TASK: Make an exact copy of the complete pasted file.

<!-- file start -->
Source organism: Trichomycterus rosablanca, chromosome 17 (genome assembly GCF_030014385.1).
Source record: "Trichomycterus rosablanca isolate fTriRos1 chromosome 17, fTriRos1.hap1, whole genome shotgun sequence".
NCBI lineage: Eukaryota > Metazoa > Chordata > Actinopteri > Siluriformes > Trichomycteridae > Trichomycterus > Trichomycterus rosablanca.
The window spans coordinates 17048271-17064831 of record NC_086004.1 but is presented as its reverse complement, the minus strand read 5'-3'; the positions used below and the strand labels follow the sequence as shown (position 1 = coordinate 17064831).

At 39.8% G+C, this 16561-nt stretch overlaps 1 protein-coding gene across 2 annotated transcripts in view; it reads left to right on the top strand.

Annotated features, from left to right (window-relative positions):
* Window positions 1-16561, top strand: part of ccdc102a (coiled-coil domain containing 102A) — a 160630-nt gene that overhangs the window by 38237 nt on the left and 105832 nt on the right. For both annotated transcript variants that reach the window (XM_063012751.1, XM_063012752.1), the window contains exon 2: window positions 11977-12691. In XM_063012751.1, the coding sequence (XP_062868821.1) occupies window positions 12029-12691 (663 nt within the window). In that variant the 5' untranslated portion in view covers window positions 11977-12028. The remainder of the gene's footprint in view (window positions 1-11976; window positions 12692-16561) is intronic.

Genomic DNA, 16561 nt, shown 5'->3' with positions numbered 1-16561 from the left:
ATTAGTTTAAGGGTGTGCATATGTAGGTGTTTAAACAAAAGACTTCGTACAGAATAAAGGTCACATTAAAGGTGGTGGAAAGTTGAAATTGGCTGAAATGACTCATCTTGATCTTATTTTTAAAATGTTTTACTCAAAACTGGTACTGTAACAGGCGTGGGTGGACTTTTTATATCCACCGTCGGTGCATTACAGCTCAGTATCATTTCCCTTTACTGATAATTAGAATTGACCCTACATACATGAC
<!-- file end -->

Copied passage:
Source organism: Trichomycterus rosablanca, chromosome 17 (genome assembly GCF_030014385.1).
Source record: "Trichomycterus rosablanca isolate fTriRos1 chromosome 17, fTriRos1.hap1, whole genome shotgun sequence".
NCBI lineage: Eukaryota > Metazoa > Chordata > Actinopteri > Siluriformes > Trichomycteridae > Trichomycterus > Trichomycterus rosablanca.
The window spans coordinates 17048271-17064831 of record NC_086004.1 but is presented as its reverse complement, the minus strand read 5'-3'; the positions used below and the strand labels follow the sequence as shown (position 1 = coordinate 17064831).

At 39.8% G+C, this 16561-nt stretch overlaps 1 protein-coding gene across 2 annotated transcripts in view; it reads left to right on the top strand.

Annotated features, from left to right (window-relative positions):
* Window positions 1-16561, top strand: part of ccdc102a (coiled-coil domain containing 102A) — a 160630-nt gene that overhangs the window by 38237 nt on the left and 105832 nt on the right. For both annotated transcript variants that reach the window (XM_063012751.1, XM_063012752.1), the window contains exon 2: window positions 11977-12691. In XM_063012751.1, the coding sequence (XP_062868821.1) occupies window positions 12029-12691 (663 nt within the window). In that variant the 5' untranslated portion in view covers window positions 11977-12028. The remainder of the gene's footprint in view (window positions 1-11976; window positions 12692-16561) is intronic.

Genomic DNA, 16561 nt, shown 5'->3' with positions numbered 1-16561 from the left:
ATTAGTTTAAGGGTGTGCATATGTAGGTGTTTAAACAAAAGACTTCGTACAGAATAAAGGTCACATTAAAGGTGGTGGAAAGTTGAAATTGGCTGAAATGACTCATCTTGATCTTATTTTTAAAATGTTTTACTCAAAACTGGTACTGTAACAGGCGTGGGTGGACTTTTTATATCCACCGTCGGTGCATTACAGCTCAGTATCATTTCCCTTTACTGATAATTAGAATTGACCCTACATACATGAC